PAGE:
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Discussion Starter · #1 ·
Hi everyone

I'm 6'2", skinny with long arms.

I recently bought a nice italian overcoat in 38 *long*, and just back from the tailors who is extending the sleeve by an extra inch!

I'm now in the market for a new trenchcoat.

My question is:

Am I best to buy a 'large' off the shelf trenchcoat, then have it taken in by a tailor, OR buy a 'medium' and have the sleeves extended?

I notice most trenchcoats are sold like this: small, medium and large. Which makes getting reasonable shape and long sleeves really hard.

This seems standard practice for trenchcoats, with the exception of
used Burberry trenchcoats, which apparently size according to chest and do offer 'long' length options.

Thanks!
 

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Hi everyone

I'm 6'2", skinny with long arms.

I recently bought a nice italian overcoat in 38 *long*, and just back from the tailors who is extending the sleeve by an extra inch!

I'm now in the market for a new trenchcoat.

My question is:

Am I best to buy a 'large' off the shelf trenchcoat, then have it taken in by a tailor, OR buy a 'medium' and have the sleeves extended?

I notice most trenchcoats are sold like this: small, medium and large. Which makes getting reasonable shape and long sleeves really hard.

This seems standard practice for trenchcoats, with the exception of
used Burberry trenchcoats, which apparently size according to chest and do offer 'long' length options.

Thanks!
You should buy one in a Tall size. I've got one Burberry and one Brooks trench coat, both are a Tall size. I bought them that way just because I preferred the extra length, but you actually need it.

If you're going to wear your coat over a suit or sport jacket it should be sized to fit a jacket with the same size. But I'd caution you about trying to buy one smaller. First, these coats always look better if they're ample, particularly if they're trench coats with a belt, and secondly, a slightly large one is OK over a tailored jacket, but one slightly too small will look like heck.
 

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Discussion Starter · #3 ·
Thanks Flanderian

I'm a 38L in suit jacket, so would the trenchcoat ideally be 38L too - right?

I checked BB and they don't do long in 38, only start offering that at 40 and beyond. Sigh.

I can't seem to get the trenchcoat page to load on Burberry's website, will try later on another device.

I've set up an alert on ebay though, a vintage Burberry might turn up?!

You should buy one in a Tall size. I've got one Burberry and one Brooks trench coat, both are a Tall size. I bought them that way just because I preferred the extra length, but you actually need it.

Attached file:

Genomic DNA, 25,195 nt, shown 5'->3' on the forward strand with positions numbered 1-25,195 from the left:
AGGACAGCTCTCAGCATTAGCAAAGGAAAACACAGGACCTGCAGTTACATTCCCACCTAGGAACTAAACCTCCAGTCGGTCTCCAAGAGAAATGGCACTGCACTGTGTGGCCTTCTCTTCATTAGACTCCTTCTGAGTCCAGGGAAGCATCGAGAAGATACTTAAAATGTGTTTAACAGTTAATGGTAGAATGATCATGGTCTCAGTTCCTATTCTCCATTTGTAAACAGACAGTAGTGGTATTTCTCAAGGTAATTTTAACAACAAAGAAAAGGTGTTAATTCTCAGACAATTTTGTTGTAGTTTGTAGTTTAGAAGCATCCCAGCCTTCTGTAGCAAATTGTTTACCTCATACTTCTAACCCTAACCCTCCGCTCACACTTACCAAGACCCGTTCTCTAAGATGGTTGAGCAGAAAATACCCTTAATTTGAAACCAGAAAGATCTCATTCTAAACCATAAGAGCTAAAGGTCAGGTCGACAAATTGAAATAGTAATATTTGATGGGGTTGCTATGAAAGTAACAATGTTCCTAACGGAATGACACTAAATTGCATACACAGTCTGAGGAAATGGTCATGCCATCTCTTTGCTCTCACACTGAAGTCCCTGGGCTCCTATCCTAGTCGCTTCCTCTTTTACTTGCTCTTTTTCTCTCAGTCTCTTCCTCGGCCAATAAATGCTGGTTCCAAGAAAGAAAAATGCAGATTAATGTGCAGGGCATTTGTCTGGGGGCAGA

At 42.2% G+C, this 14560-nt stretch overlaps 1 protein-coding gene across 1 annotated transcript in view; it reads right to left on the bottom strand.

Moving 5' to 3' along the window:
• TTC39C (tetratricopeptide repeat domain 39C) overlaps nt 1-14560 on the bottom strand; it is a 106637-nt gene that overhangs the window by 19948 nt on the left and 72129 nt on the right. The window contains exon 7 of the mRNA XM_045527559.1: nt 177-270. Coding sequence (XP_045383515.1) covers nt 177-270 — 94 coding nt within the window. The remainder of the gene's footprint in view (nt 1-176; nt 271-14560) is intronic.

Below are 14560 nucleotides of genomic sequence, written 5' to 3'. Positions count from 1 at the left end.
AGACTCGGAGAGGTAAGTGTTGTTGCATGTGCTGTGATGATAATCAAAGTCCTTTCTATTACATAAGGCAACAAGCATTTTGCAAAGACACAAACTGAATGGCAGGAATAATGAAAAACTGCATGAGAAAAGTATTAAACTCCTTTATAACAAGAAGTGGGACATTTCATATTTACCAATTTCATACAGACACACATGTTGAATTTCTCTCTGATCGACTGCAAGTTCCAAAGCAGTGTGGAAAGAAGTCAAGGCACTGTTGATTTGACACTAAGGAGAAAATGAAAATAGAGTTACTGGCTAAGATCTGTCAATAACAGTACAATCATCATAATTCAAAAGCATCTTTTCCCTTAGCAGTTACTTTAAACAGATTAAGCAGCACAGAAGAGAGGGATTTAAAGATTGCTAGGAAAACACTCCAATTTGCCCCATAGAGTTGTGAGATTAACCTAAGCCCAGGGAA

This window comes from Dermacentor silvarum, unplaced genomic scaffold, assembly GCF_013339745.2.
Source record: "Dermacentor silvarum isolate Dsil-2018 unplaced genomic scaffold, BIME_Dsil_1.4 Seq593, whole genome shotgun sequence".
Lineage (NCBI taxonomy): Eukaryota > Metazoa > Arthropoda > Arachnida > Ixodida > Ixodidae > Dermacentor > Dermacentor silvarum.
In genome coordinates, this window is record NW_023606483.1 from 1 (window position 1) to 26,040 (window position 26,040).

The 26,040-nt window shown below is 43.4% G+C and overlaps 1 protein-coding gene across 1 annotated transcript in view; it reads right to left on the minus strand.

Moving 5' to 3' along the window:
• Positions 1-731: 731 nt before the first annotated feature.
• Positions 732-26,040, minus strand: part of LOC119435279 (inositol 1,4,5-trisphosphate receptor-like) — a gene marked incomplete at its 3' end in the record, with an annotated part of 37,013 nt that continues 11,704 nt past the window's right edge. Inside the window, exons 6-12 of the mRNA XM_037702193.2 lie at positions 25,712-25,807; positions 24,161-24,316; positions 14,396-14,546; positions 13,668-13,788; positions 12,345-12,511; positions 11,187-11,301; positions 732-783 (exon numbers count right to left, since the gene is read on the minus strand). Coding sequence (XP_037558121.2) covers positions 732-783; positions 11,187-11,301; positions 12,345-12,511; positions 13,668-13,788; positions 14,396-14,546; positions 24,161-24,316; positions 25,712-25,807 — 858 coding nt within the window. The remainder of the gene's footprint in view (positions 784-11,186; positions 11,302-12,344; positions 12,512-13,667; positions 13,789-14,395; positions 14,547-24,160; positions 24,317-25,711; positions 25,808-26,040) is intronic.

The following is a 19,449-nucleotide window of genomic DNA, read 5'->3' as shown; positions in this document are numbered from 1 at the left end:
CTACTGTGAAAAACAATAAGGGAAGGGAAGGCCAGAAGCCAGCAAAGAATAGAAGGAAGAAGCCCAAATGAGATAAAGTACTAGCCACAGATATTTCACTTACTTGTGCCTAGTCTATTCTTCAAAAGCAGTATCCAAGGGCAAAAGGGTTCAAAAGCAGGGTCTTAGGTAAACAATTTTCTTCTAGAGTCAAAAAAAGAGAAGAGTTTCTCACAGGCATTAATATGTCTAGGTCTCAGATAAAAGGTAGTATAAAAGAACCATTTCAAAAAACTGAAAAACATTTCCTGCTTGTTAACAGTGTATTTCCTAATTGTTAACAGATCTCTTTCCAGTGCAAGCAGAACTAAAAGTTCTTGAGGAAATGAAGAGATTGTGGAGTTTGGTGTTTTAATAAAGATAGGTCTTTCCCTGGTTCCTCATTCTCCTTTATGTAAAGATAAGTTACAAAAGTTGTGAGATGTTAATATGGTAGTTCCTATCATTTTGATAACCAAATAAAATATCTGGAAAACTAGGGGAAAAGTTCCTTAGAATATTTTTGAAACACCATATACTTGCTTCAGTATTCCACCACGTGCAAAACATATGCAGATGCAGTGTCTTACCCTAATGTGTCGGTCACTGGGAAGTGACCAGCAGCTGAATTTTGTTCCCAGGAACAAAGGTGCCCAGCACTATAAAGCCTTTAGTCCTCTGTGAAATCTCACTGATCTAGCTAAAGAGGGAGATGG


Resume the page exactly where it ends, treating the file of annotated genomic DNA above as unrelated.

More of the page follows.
If you're going to wear your coat over a suit or sport jacket it should be sized to fit a jacket with the same size. But I'd caution you about trying to buy one smaller. First, these coats always look better if they're ample, particularly if they're trench coats with a belt, and secondly, a slightly large one is OK over a tailored jacket, but one slightly too small will look like heck.
 

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I'm very similarly shaped; 6'2", long arms, not quite as skinny (40L in suits).
I am at the point where if they don't offer it in a Tall size, I won't even consider it. I've given up too much over the years in sleeve length to make things work.
Sorry I can't offer much help on trench coats.
 

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Thanks Flanderian

I'm a 38L in suit jacket, so would the trenchcoat ideally be 38L too - right?

I checked BB and they don't do long in 38, only start offering that at 40 and beyond. Sigh.

I can't seem to get the trenchcoat page to load on Burberry's website, will try later on another device.

I've set up an alert on ebay though, a vintage Burberry might turn up?!
If everything is as it should be the jacket and coat size should be the same. But since there can be substantial differences among different makers/brands as to what a specific size is, plus likely having different cuts, it can't be stated as a certainty.

If you're a 38L I'd be sorely tempted to just get the 40L anyway for the extra room. But the only way to know, and also know your preference, is to try them on, and I'd recommend it. A good raincoat/trench coat can last a long time. It's worth the effort.
 

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Discussion Starter · #6 ·
Thanks guys.

Which brings me on to sleeve length asthetics. I heard that the British and Americans prefer the sleeve to cover the shirt, whilst Italian's are fine with a bit of shirt cuff showing. Is this true?

There are some extremely short sleeve online, check out these:

Sleeve Gesture Collar Street fashion Overcoat
Dress shirt Sleeve Street fashion Beard Gesture


This one is pretty short:

Tire Car Product Wheel Smile


But I know that there are many blogs online which say it should certainly cover shirt sleeves, and start to encroach on your hand. Like this:

Outerwear Vertebrate Hat Plant Sun hat


What do you guys think looks best? Is it that high street stores use tall skinny models and their clothes don't fit, or is it a fashion thing?
 

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Discussion Starter · #8 ·
A trench coat is meant to protect you from the elements. The last picture is correct while all of the other ones are silly.
I agree! But, having looked the length and breadth of the internet, looks like no one makes 38 long trench coats off the rail. And, I'd probably need 38 extra long anyway! I saw an old 38L Burberry online, but it had sold. Is my size a dying breed?

Perhaps made to measure is the only option to get the desired sleeve length. Most trenchcoats are sold in standard small, medium and large sizes. Maybe a large would have long enough sleeves and I could take the body in.